A controversial ballot measure that would put a wrench in the longstanding timber-management practice of poisoning hardwood trees to make way for conifers was passed by voters Tuesday night.
Support for Measure V had garnered about 60 percent of the vote. The vote was 6,365 in favor and 4,249 against.
Measure V is aimed at limiting the practice of poisoning unwanted hardwood trees, then leaving them to die in the forest. The practice is referred to as “hack and squirt” because it entails making a cut in a tree, then applying herbicide to the wound.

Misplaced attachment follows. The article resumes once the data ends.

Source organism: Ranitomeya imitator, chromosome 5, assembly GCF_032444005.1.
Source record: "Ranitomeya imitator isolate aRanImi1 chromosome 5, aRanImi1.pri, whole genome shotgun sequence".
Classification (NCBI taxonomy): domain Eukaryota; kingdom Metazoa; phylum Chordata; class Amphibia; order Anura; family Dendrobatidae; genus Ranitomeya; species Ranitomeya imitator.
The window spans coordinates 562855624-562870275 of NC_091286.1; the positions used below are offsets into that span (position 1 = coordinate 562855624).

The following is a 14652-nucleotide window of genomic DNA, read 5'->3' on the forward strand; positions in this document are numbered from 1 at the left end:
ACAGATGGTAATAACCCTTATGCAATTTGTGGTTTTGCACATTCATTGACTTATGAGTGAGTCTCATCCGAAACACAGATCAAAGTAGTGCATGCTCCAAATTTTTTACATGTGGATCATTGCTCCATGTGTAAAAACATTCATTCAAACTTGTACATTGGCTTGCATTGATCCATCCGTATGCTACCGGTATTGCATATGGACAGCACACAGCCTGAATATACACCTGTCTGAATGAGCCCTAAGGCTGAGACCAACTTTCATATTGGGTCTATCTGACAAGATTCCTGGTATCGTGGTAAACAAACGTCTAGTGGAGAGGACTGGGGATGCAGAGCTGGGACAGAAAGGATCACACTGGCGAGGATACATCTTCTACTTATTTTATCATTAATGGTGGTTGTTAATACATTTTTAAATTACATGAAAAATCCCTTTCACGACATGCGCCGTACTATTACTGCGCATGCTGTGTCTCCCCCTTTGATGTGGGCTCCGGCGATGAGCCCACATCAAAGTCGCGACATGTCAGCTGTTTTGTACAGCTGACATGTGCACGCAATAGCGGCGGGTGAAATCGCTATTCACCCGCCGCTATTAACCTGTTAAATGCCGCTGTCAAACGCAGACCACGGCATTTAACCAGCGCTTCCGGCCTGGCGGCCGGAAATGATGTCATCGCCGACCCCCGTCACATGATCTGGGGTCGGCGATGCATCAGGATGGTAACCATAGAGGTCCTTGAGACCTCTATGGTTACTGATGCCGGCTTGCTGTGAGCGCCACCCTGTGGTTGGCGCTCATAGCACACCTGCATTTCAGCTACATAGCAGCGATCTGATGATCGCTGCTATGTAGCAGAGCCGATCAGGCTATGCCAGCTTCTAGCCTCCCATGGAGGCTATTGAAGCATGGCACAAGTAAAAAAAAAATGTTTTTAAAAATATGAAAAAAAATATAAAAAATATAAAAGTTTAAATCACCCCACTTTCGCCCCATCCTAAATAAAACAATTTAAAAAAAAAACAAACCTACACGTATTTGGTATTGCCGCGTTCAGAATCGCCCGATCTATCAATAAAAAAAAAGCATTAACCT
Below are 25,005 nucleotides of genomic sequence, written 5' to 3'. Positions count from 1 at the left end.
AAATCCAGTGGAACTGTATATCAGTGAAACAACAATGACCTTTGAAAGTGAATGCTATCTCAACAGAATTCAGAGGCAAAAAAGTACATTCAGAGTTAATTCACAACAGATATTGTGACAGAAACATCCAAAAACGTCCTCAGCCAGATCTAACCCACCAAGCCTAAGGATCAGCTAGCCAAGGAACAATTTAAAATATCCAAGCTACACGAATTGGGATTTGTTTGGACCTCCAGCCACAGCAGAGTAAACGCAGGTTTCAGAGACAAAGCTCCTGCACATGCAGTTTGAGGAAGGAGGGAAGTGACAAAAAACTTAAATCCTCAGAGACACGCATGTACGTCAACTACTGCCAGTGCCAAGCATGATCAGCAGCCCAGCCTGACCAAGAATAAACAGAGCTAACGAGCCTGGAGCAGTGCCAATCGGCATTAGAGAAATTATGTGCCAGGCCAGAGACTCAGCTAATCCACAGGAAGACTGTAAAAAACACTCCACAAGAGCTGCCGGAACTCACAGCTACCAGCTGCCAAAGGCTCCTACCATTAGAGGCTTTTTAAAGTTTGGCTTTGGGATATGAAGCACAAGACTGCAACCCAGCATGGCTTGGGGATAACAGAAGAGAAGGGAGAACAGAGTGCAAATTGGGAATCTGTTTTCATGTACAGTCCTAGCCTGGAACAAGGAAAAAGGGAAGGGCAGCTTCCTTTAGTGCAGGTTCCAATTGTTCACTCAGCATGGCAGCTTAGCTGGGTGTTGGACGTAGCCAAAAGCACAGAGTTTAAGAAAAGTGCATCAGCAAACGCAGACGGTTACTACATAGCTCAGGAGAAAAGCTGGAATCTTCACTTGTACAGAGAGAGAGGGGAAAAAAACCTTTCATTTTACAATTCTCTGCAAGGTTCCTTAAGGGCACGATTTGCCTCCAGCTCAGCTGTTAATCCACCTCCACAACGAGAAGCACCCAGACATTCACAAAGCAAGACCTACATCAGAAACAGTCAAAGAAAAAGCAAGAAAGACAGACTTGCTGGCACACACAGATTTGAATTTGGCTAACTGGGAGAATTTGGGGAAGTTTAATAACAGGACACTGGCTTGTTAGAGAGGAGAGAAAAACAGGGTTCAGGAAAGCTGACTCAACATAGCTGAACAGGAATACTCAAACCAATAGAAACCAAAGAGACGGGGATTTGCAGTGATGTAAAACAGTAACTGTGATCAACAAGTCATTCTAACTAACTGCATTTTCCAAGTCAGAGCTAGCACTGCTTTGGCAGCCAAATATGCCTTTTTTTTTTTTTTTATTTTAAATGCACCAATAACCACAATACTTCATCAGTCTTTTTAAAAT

The measure declares it a nuisance to kill and leave standing for more than 90 days trees that are over 16 feet tall. It makes the person or agency responsible liable for damages the practice may cause to structures, water sources and telecommunication lines within 3,300 feet of the dead trees.
Proponents of the ballot measure say the practice has escalated in recent years, creating a dangerous fire hazard by leaving millions of dead trees standing in Mendocino County forests. Timber officials from Mendocino Redwood Company, the primary target of the ordinance, contend the fire hazard alleged by the measure’s proponents is overblown.
They say the practice of killing hardwoods, like tan oak, is crucial to restoring previously overcut and mismanaged forests to conifer production.